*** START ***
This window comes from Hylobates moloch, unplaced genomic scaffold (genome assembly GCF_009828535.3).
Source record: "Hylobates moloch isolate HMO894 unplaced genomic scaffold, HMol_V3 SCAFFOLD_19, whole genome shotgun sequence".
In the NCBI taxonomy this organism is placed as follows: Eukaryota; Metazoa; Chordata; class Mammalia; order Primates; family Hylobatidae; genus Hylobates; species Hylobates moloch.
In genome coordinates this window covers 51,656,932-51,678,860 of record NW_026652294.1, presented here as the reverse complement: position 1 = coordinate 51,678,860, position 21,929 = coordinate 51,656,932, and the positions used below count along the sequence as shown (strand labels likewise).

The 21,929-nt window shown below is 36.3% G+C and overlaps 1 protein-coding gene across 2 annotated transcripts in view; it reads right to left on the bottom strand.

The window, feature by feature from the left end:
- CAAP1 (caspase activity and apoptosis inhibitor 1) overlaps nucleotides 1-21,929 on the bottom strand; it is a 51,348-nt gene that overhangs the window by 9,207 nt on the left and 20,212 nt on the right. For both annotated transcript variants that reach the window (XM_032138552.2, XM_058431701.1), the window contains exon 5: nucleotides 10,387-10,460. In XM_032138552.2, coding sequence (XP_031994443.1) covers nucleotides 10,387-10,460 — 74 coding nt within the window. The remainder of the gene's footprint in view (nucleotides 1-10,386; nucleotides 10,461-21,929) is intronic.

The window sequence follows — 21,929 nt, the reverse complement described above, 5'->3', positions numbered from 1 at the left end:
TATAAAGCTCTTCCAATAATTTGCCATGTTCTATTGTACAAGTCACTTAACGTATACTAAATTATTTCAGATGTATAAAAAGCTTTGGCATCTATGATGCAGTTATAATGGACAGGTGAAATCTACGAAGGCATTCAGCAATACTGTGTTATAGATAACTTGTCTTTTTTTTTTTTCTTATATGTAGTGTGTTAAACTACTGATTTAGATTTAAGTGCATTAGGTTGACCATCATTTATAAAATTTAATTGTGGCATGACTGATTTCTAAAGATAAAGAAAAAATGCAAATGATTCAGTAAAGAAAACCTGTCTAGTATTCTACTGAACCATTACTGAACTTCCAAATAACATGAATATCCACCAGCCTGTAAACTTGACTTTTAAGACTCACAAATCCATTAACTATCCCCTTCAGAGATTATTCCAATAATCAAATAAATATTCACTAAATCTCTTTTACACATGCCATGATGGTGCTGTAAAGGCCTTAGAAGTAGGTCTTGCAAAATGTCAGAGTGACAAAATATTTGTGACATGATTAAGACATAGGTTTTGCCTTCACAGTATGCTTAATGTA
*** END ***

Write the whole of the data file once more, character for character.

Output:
This window comes from Hylobates moloch, unplaced genomic scaffold (genome assembly GCF_009828535.3).
Source record: "Hylobates moloch isolate HMO894 unplaced genomic scaffold, HMol_V3 SCAFFOLD_19, whole genome shotgun sequence".
In the NCBI taxonomy this organism is placed as follows: Eukaryota; Metazoa; Chordata; class Mammalia; order Primates; family Hylobatidae; genus Hylobates; species Hylobates moloch.
In genome coordinates this window covers 51,656,932-51,678,860 of record NW_026652294.1, presented here as the reverse complement: position 1 = coordinate 51,678,860, position 21,929 = coordinate 51,656,932, and the positions used below count along the sequence as shown (strand labels likewise).

The 21,929-nt window shown below is 36.3% G+C and overlaps 1 protein-coding gene across 2 annotated transcripts in view; it reads right to left on the bottom strand.

The window, feature by feature from the left end:
- CAAP1 (caspase activity and apoptosis inhibitor 1) overlaps nucleotides 1-21,929 on the bottom strand; it is a 51,348-nt gene that overhangs the window by 9,207 nt on the left and 20,212 nt on the right. For both annotated transcript variants that reach the window (XM_032138552.2, XM_058431701.1), the window contains exon 5: nucleotides 10,387-10,460. In XM_032138552.2, coding sequence (XP_031994443.1) covers nucleotides 10,387-10,460 — 74 coding nt within the window. The remainder of the gene's footprint in view (nucleotides 1-10,386; nucleotides 10,461-21,929) is intronic.

The window sequence follows — 21,929 nt, the reverse complement described above, 5'->3', positions numbered from 1 at the left end:
TATAAAGCTCTTCCAATAATTTGCCATGTTCTATTGTACAAGTCACTTAACGTATACTAAATTATTTCAGATGTATAAAAAGCTTTGGCATCTATGATGCAGTTATAATGGACAGGTGAAATCTACGAAGGCATTCAGCAATACTGTGTTATAGATAACTTGTCTTTTTTTTTTTTCTTATATGTAGTGTGTTAAACTACTGATTTAGATTTAAGTGCATTAGGTTGACCATCATTTATAAAATTTAATTGTGGCATGACTGATTTCTAAAGATAAAGAAAAAATGCAAATGATTCAGTAAAGAAAACCTGTCTAGTATTCTACTGAACCATTACTGAACTTCCAAATAACATGAATATCCACCAGCCTGTAAACTTGACTTTTAAGACTCACAAATCCATTAACTATCCCCTTCAGAGATTATTCCAATAATCAAATAAATATTCACTAAATCTCTTTTACACATGCCATGATGGTGCTGTAAAGGCCTTAGAAGTAGGTCTTGCAAAATGTCAGAGTGACAAAATATTTGTGACATGATTAAGACATAGGTTTTGCCTTCACAGTATGCTTAATGTA